Vienna 1840: Romantic Viennese Music Pascal Valois
Label: Groupe Analekta, Inc
Subgenre: Classical Guitar
Artist: Pascal Valois
Composer: Emilia Giuliani-Guglielmi (1813-1850), Johann Kaspar Mertz (1806-1856), Franz Schubert (1797-1828), Giulio Regondi (1822-1872)
Album including Album cover Booklet (PDF)
- Emilia Giuliani-Guglielmi (1813 - 1850): Six Preludes, Op. 46:
- 1Giuliani-Guglielmi: Six Preludes, Op. 46: Prelude No. 1, Moderato01:27
- 2Giuliani-Guglielmi: Six Preludes, Op. 46: Prelude No. 3, Presto01:56
- Johann Kaspar Mertz (1806 - 1856): Barden-Klänge, Op. 13, Book 11:
- 3Mertz: Barden-Klänge, Op. 13, Book 11: I. Lied ohne Worte : Introduction – Moderato quasi Allegretto04:52
- 4Mertz: Barden-Klänge, Op. 13, Book 5: I. Fingals-Hohle : Maestoso - Allegro02:55
- 5Mertz: Barden-Klänge, Op. 13, Book 1: I. An Malvina: Introduction - Moderato quasi Allegretto04:18
- 6Mertz: Barden-Klänge, Op. 13, Book 6: I. Tarentelle: Più Allegro – Presto Allegramente04:41
- 7Mertz: Barden-Klänge, Op. 13, Book 2 : I. Abendlied: Andante03:34
- Franz Schubert (1797 - 1828): Schwanengesang, D 957:
- 8Schubert: Schwanengesang, D 957: IV. Ständchen (Arr. for Guitar by Johann Kaspar Mertz)04:53
- Giulio Regondi (1822 - 1872): Nocturne "Reverie", Op. 19:
- 9Regondi: Nocturne "Reverie", Op. 1909:48
- Johann Kaspar Mertz: 3 Morceaux, Op. 65:
- 10Mertz: 3 Morceaux, Op. 65: No. 1, Fantaisie hongroise07:12
Info for Vienna 1840: Romantic Viennese Music
The second half of the 19th century was an erawhen musicians valued the evocation of the fantastic and the expression of passion above all else. They did not hesitate to manipulate and reshape musical frameworks through a wide variety of expressive techniques such as rubato (modifying rhythms and varying pulsation), portamento (expressively sliding between notes), arpeggiation, adding appoggiaturas and trills, and improvising musical transitions. For the recording of Vienna 1840, Pascal Valois set out to rediscover these manners of expression as they existed in the Germanic Romantic period. For this same reason, he used a replica of an 1830 Viennese guitar by luthier Johann Georg Stauffer (1778–1853).
Guitar music from the mid-19th century represents the swan song of “Guitaromanie,” (a 19th-century term from a collection of works by guitarist Charles de Marescot), and the period produced a wealth of musical treasures. In the 1840s, Hungarian guitar virtuoso Johann Kaspar Mertz (1806–1856) was at the height of his craft and pushing the limits of the instrument. In the Barden-Klänge (Bard Songs) collection, Op. 13, Mertz uses a profusion of expressive techniques to evoke the sound of the surf in a seaside cave (“Fingals-Höhle”), a singer’s vocalises (“Lied ohne Worte” and “An Malvina”), or the mood of an evening in the countryside (“Abendlied”). In his Hungarian Fantasy No. 1, Op. 65, Mertz perfectly illustrates the Hungarian style, a musical idiom that was all the rage in the mid-19th century. And it was Mertz himself who wrote the guitar arrangement for “Ständchen,” the famous Franz Schubert (1797–1828) lied featured on this album.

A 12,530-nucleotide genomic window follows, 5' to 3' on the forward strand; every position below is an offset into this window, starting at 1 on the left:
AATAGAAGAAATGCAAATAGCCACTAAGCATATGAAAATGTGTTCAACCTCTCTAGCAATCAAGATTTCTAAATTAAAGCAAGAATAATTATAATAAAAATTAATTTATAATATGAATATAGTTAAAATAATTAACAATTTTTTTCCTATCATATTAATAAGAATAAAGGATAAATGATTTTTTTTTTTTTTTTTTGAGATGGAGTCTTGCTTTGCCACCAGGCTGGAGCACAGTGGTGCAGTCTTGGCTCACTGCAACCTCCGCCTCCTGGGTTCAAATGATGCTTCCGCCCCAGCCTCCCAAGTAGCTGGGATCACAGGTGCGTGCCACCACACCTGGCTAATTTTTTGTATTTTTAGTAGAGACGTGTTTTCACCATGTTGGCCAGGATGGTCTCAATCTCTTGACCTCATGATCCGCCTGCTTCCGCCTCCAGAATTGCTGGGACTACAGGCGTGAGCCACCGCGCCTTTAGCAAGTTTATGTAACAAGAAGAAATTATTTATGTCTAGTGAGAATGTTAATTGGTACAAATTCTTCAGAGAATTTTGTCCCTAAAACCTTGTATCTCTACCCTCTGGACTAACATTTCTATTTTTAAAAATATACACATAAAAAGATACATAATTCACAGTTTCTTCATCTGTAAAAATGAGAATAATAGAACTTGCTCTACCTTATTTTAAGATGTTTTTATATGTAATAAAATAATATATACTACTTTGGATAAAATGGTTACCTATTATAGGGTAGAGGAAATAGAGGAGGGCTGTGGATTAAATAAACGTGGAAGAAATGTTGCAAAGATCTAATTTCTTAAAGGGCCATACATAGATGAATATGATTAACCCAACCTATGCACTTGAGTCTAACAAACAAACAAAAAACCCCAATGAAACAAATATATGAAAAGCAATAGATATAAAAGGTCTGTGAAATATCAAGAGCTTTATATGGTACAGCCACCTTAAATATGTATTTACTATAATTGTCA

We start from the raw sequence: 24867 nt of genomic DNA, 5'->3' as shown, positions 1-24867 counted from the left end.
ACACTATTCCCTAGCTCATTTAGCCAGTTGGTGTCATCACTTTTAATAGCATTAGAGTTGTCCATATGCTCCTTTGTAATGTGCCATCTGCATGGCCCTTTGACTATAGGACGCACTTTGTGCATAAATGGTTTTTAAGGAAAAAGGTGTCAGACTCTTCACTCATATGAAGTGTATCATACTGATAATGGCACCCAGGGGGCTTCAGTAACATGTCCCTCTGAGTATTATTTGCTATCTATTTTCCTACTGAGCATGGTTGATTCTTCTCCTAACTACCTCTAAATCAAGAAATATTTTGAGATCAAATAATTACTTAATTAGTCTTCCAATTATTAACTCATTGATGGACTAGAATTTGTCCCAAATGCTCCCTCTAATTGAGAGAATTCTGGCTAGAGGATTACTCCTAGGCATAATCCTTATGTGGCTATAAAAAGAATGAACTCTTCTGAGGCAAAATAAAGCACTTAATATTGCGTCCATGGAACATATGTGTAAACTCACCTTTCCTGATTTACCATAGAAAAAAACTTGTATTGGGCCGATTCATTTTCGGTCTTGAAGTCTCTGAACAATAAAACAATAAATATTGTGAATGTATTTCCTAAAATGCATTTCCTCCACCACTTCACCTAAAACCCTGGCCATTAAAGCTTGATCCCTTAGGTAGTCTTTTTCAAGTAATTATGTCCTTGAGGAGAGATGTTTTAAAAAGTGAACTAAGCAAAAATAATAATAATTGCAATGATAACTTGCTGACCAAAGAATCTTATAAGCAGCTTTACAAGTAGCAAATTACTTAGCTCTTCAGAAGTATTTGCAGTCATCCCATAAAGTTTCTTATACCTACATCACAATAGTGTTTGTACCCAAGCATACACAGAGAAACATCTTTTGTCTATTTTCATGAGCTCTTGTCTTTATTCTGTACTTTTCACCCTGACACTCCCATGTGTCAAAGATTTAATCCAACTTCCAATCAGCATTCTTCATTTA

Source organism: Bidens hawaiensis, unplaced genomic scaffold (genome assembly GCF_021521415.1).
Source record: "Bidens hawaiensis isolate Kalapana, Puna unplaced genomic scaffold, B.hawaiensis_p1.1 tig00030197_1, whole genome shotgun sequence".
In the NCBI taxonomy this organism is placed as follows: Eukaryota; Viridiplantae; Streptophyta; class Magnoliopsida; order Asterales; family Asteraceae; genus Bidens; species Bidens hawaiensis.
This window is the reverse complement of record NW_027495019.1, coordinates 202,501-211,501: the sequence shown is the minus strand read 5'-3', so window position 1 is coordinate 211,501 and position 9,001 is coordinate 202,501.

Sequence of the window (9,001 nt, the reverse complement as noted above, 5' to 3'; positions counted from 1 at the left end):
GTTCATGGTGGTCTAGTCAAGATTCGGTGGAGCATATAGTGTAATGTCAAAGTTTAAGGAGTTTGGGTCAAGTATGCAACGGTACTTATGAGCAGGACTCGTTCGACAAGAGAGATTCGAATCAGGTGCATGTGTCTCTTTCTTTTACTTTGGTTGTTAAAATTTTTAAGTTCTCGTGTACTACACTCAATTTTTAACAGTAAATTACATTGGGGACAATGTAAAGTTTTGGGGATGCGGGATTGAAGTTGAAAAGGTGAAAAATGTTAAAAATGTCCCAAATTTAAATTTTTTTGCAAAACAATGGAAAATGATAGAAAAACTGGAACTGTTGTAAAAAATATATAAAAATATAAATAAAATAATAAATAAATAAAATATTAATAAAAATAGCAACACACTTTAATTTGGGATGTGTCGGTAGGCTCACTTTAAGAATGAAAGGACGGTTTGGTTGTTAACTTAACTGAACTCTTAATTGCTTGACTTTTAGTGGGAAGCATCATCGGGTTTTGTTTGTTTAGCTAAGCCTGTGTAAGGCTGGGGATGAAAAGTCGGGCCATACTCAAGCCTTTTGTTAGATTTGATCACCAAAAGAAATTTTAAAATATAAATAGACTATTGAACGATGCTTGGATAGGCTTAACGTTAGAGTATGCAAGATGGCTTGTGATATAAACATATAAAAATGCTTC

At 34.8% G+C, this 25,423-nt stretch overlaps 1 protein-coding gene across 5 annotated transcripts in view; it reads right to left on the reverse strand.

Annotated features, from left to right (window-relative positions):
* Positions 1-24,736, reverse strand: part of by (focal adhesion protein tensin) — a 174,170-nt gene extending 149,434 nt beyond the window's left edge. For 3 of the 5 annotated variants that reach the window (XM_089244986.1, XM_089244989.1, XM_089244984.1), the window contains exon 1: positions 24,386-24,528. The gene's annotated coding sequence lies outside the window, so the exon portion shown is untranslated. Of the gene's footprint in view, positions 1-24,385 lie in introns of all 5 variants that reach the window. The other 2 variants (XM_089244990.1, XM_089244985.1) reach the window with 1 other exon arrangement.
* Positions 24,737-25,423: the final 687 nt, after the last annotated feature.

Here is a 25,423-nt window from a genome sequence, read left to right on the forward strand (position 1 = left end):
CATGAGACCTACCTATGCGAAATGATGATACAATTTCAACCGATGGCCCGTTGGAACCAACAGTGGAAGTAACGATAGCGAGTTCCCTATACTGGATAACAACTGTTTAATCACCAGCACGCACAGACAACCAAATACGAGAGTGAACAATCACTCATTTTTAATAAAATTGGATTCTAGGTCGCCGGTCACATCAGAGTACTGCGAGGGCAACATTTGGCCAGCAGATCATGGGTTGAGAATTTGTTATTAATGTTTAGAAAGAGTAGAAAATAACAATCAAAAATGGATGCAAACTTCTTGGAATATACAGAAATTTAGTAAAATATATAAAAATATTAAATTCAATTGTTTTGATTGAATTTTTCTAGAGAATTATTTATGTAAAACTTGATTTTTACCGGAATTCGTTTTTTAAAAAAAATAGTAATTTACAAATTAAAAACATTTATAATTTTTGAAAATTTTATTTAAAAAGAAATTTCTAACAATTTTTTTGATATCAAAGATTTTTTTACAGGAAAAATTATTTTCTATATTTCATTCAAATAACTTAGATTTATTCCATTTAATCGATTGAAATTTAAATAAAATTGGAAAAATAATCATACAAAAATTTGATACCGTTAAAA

Swiss-born guitarist Giulio Regondi (1822–1872) never lived in Vienna, but the influence of Austrian and German composers on this child prodigy is undeniable. In his Rêverie, Op. 19, a technical tour de force for the guitar, he depicts the stages of a dream – from nightfall, to sleeping, to dreaming – in the purest Romantic musical tradition.
Daughter of the famous guitarist Mauro Giuliani, Emilia Giuliani Guglielmi (1813–1850) bequeathed us a formidable body of work that unquestionably merits inclusion in the repertoire of today’s guitarists. Her Six Preludes, Op. 46, were published in Vienna in 1840 and feature remarkably brilliant and imaginative writing.
“But truly, there remains much to be read between the lines, which no composer can convey by signs and no editor by explanations.” – Carl Reinecke
Pascal Valois, guitar
is dedicated to reviving enthusiasm for the guitar scene during the Romantic era. He performs music from the nineteenth-century repertoire by using various period instruments, ornamentation, stylistic practices of the period, as well as improvisation, which was customary in that era.
After graduating with honours at the Conservatoire de musique de Montréal under Jean Vallières, and receiving the award Pierre J. Jeanniot during his studies at Université du Québec à Montréal with Alvaro Pierri, Valois studied romantic guitar with Hopkinson Smith at the Schola Cantorum Basiliensis and with David Starobin in New York. He has also received a doctorate in Performance Practice from Université Laval. Recently, he has played in Basel, Paris, Riga, San Francisco, New York, Ottawa, and Toronto. He has been a soloist with many ensembles, among them Rigas’s Ensemble Samsara and Montreal’s Les Idées Heureuses. He has also given master-classes in many institutions, including the Manhattan School of music, the San Francisco Conservatory, and the Conservatoire de musique de Montréal.
Pascal Valois has received the most renowned bursaries in Canada for guitar performance (Canada Council for the Arts) as well as Musicology (FQRSC and SSHRC). He has also been awarded scholarships from the Desjardins Foundation, the Wilfrid-Pelletier Foundation, the Laval University Foundation, and the Université du Québec à Montréal Foundation.